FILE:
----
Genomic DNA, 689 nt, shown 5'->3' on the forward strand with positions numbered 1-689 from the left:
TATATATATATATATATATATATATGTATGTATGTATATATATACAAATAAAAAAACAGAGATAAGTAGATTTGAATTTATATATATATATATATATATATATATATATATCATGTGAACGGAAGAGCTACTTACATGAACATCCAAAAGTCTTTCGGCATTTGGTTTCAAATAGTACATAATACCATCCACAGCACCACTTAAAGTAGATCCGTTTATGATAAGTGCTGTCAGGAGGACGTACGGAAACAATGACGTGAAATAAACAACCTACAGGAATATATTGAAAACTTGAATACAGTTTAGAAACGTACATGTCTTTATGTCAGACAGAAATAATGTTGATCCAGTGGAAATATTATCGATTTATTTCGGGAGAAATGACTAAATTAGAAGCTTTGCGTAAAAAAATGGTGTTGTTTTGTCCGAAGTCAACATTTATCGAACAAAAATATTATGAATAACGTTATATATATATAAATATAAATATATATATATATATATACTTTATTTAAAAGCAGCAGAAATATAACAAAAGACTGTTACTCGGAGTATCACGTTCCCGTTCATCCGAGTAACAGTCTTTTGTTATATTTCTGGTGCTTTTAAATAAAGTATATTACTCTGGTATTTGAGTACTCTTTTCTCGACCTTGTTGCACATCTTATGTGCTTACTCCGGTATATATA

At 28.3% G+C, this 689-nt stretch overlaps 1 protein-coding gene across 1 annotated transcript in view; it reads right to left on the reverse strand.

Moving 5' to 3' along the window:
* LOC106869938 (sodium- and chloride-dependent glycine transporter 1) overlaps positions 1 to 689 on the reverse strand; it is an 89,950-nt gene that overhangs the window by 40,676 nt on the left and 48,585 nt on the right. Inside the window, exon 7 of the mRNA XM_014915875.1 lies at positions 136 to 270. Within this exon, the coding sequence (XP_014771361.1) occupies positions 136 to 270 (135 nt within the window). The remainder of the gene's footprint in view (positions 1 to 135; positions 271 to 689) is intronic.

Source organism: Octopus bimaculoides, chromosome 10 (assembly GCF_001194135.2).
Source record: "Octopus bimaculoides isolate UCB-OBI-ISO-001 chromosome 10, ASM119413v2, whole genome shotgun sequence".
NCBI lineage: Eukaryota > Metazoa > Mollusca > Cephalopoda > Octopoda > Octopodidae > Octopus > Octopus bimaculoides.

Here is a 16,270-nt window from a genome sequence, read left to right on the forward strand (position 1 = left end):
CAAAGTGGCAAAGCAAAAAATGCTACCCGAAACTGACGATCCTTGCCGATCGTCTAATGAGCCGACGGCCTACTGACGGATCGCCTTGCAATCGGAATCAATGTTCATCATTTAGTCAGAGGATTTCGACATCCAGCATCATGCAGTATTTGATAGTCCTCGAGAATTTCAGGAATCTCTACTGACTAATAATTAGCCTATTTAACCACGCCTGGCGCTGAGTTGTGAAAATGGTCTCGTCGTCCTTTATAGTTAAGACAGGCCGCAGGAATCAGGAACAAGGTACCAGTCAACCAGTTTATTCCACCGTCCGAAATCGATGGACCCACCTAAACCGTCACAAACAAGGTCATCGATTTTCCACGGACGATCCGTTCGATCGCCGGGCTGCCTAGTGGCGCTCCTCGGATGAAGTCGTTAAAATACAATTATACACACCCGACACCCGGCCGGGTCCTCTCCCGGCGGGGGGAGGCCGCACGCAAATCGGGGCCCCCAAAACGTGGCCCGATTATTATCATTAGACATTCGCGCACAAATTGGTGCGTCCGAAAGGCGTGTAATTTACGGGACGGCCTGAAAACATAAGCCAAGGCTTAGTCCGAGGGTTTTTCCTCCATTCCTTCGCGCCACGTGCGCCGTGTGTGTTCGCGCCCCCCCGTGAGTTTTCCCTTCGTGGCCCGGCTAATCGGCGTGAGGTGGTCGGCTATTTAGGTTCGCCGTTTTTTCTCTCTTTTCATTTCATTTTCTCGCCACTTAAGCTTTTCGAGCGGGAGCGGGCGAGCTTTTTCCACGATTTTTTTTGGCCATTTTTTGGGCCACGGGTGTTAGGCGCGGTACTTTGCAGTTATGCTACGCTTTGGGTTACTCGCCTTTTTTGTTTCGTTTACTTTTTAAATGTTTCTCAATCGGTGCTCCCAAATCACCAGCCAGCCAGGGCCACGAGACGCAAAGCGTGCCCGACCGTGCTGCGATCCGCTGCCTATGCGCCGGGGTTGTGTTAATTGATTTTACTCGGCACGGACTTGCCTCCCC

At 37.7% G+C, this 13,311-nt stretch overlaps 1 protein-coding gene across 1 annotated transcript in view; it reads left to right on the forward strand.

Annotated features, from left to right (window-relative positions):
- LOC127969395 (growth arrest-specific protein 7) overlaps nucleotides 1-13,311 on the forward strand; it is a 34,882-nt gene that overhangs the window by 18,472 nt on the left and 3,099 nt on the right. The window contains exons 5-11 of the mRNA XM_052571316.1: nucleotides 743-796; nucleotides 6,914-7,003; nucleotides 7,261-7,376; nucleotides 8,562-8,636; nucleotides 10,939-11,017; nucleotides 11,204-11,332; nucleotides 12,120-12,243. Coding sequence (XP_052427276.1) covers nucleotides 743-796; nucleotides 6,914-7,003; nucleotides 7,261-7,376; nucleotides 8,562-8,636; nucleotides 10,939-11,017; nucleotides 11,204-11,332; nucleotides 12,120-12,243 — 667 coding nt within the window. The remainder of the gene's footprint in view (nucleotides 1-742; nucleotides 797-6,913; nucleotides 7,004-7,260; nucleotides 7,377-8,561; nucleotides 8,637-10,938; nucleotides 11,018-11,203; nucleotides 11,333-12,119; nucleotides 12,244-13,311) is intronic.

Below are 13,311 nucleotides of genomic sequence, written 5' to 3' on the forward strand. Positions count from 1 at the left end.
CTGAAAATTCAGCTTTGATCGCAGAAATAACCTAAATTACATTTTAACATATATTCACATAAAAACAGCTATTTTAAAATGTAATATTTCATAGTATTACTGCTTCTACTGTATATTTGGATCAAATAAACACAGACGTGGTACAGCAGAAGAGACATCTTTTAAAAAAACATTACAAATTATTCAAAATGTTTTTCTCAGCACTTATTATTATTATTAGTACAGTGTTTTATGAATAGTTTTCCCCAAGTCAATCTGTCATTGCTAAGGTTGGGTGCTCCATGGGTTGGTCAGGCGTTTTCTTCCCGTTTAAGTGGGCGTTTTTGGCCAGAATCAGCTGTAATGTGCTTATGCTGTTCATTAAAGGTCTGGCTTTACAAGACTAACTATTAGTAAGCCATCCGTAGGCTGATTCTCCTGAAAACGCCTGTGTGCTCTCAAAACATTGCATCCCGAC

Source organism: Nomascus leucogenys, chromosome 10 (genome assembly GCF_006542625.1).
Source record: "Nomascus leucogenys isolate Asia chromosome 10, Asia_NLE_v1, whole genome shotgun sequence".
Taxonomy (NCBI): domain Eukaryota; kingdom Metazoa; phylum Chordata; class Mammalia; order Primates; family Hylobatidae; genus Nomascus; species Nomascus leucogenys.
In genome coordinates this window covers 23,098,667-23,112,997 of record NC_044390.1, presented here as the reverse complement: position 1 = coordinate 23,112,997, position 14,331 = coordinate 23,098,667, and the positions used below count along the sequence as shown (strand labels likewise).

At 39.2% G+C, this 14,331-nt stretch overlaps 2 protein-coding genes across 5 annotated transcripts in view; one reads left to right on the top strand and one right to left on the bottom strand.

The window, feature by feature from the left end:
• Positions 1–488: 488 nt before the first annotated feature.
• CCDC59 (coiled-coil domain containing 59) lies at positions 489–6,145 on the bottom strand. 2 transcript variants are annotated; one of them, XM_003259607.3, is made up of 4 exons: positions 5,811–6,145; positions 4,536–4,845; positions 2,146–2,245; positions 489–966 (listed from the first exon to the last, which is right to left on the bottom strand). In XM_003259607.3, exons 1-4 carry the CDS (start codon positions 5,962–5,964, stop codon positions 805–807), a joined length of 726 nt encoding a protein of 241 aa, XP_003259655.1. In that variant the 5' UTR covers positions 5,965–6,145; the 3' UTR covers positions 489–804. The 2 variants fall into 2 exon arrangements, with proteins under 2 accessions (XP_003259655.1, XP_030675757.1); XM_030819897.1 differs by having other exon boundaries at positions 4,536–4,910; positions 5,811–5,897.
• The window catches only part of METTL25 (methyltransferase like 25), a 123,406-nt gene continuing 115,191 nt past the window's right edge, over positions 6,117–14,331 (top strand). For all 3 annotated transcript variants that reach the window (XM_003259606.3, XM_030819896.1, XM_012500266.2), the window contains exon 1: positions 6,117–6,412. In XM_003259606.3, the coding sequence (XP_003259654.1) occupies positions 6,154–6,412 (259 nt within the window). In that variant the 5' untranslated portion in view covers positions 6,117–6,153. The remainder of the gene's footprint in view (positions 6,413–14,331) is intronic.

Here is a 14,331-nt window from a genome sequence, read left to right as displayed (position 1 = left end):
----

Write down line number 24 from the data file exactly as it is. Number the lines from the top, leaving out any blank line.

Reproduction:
• The window catches only part of METTL25 (methyltransferase like 25), a 123,406-nt gene continuing 115,191 nt past the window's right edge, over positions 6,117–14,331 (top strand). For all 3 annotated transcript variants that reach the window (XM_003259606.3, XM_030819896.1, XM_012500266.2), the window contains exon 1: positions 6,117–6,412. In XM_003259606.3, the coding sequence (XP_003259654.1) occupies positions 6,154–6,412 (259 nt within the window). In that variant the 5' untranslated portion in view covers positions 6,117–6,153. The remainder of the gene's footprint in view (positions 6,413–14,331) is intronic.